Director: Bob Thomson
When QDOS recently took over the pantomime tender at the Liverpool Empire with Cinderella three Christmases ago, the level and quality of show in the city took a massive leap. It’s sad then to hear that QDOS are taking a break from the city and that Peter Pan is the last pantomime here at Empire for at least a year. So, does it soar into the sky as high as last year’s production of Jack and the Beanstalk? The answer is a resounding yes. It doesn’t just fly as high as its predecessors it soars.
Peter Pan has never been the perfect fit for a Pantomime. Its story arc often struggles to find a natural home for the set pieces that pantomime often demands both for its performers and its audience. Any worries though are quickly pushed aside. The story has been stripped back (most of it is done by the interval) and some artistic license has been adopted by the company which allows a better fit for its star cast to showcase their talents and often results in some of the most hilarious panto set-pieces this reviewer has seen.
Taking on the titular role is local actor Adam McCoy who brings a great level of energy to the role, but as is the case is side-lined often for the bigger named celebrities. McCoy is charming and provides the role with some excellent vocals. Christina Hoey is a perfect companion to McCoy’s Pan and gives the role of Wendy a much-needed roundness. As the other Darling Children (on press night) Jamie Leahey is a charming John and Archie Williams-Lawton is such an animated performer who steals almost every scene he is in and easily holds his own against the rest of the cast.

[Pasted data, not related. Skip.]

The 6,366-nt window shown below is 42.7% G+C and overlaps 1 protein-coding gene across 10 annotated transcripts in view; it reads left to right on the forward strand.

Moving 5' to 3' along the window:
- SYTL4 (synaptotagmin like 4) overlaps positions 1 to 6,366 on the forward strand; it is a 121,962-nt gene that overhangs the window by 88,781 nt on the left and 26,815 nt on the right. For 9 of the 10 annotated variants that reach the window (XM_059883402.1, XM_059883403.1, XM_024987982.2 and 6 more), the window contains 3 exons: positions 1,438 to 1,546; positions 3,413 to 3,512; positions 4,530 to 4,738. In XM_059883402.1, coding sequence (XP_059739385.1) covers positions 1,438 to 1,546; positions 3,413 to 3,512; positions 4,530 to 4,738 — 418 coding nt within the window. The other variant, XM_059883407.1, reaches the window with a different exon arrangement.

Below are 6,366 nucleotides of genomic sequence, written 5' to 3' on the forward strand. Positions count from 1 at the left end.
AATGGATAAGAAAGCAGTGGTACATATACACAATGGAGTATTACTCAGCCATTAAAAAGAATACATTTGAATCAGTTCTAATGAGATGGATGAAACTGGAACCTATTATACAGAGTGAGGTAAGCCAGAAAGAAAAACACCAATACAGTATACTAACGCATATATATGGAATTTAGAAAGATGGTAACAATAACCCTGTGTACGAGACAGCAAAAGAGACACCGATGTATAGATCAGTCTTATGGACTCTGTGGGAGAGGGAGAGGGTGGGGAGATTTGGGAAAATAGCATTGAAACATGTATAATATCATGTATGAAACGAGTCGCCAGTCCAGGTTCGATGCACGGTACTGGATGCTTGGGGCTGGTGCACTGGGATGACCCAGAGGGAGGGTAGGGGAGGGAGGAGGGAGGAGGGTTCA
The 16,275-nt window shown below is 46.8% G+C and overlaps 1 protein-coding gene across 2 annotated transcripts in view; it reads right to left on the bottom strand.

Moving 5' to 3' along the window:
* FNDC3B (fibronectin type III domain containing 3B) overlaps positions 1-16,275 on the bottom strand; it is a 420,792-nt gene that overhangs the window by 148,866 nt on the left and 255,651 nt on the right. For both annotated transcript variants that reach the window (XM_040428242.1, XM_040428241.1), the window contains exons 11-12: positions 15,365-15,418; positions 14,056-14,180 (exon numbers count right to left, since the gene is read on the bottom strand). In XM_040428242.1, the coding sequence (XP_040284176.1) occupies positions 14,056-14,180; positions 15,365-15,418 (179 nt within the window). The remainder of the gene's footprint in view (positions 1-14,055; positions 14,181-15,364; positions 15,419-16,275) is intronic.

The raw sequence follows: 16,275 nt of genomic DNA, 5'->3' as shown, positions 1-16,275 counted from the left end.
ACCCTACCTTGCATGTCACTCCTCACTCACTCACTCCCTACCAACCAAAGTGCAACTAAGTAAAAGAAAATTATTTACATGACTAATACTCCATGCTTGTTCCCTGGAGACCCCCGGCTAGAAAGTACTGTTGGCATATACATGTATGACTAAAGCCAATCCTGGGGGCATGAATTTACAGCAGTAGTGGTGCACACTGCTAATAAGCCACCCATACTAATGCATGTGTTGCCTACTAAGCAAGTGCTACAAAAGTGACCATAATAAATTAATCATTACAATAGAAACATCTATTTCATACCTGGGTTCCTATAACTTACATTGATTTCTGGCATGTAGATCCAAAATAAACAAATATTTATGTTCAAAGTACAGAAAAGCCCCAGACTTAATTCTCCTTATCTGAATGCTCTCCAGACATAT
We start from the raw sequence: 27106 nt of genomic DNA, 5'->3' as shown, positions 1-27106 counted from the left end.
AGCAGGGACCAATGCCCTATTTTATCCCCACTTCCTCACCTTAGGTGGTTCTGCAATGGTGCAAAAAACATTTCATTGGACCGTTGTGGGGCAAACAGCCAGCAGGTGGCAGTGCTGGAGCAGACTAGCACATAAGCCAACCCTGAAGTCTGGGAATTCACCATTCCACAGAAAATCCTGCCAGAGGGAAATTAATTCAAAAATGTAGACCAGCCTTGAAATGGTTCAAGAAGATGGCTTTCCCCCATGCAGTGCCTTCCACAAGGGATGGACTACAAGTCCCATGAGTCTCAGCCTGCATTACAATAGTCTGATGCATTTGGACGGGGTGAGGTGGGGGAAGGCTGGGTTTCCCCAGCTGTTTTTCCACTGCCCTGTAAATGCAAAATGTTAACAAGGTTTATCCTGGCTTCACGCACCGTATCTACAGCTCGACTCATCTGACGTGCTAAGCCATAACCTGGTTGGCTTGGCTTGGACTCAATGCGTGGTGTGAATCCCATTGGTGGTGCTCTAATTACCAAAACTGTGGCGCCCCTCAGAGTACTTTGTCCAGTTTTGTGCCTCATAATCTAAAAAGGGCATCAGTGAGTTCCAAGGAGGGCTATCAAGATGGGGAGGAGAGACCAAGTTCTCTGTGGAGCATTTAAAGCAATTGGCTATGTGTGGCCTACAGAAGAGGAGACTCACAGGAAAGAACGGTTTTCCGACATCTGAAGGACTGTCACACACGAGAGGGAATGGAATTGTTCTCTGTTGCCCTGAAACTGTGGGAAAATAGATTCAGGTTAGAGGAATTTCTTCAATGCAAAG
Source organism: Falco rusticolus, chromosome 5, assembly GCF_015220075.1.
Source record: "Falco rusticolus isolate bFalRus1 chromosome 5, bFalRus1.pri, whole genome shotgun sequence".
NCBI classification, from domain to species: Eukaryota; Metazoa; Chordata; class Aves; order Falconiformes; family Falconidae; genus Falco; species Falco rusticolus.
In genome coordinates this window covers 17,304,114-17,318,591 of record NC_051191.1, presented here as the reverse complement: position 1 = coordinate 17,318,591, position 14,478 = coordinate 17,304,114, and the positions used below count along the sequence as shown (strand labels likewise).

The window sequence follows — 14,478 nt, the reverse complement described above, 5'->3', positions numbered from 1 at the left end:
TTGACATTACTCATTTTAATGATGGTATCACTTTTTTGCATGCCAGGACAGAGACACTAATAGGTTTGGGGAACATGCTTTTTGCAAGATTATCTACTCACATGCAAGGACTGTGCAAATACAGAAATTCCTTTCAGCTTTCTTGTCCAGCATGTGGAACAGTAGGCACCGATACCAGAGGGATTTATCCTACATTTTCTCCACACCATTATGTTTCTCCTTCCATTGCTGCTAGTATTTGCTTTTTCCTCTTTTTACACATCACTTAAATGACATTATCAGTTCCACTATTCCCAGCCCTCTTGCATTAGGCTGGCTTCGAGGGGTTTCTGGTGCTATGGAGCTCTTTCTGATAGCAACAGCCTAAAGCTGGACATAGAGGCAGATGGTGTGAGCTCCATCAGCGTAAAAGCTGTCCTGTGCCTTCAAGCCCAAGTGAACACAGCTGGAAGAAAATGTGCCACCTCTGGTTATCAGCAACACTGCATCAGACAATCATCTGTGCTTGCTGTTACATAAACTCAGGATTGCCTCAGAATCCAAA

Onto the top billing cast – Benidorm’s Asa Elliot takes on the role of Karaoke loving Tiger Billy and provides plenty of excellent vocals, likewise Nikki Evans as Mimi the Magical Mermaid may be underused in the grand scheme of things but she makes every moment on the stage worthwhile including a very surreal underwater scene. Louis Emerick plays the villainous Captain Hook with panache. Emerick gives the role the right level of sophistication and charm which balances the more Machiavellian elements perfectly. Strong support also comes from Georgie Ashford who gives Tinkerbell a real feisty edge.
The show really belongs to the two comic roles, John Evans makes a welcome return to the Empire Stage and has quickly become a firm favourite to local audiences, here he takes on the role of Shipmate Smee and provides plenty of gags some more risqué than others but all hilarious. Evans works perfectly alongside Benidorm’s Tony Maudsley who plays the naughty and camp Cutlass Kenneth. Maudsley knows his target audience and he plays up to each and every moment with perfect comic timing and when paired alongside Evans things become hysterical. A normal “If I was not upon the stage” routine a prime example.
Director Bob Thomson keeps the show fast-paced and never lets the energy drop and alongside excellent choreography by Paul Domaine and brilliant lighting design from Peter How. This is without doubt another hit for Qdos in Liverpool.
Runs until 29 December 2019 | Image: Mark McNulty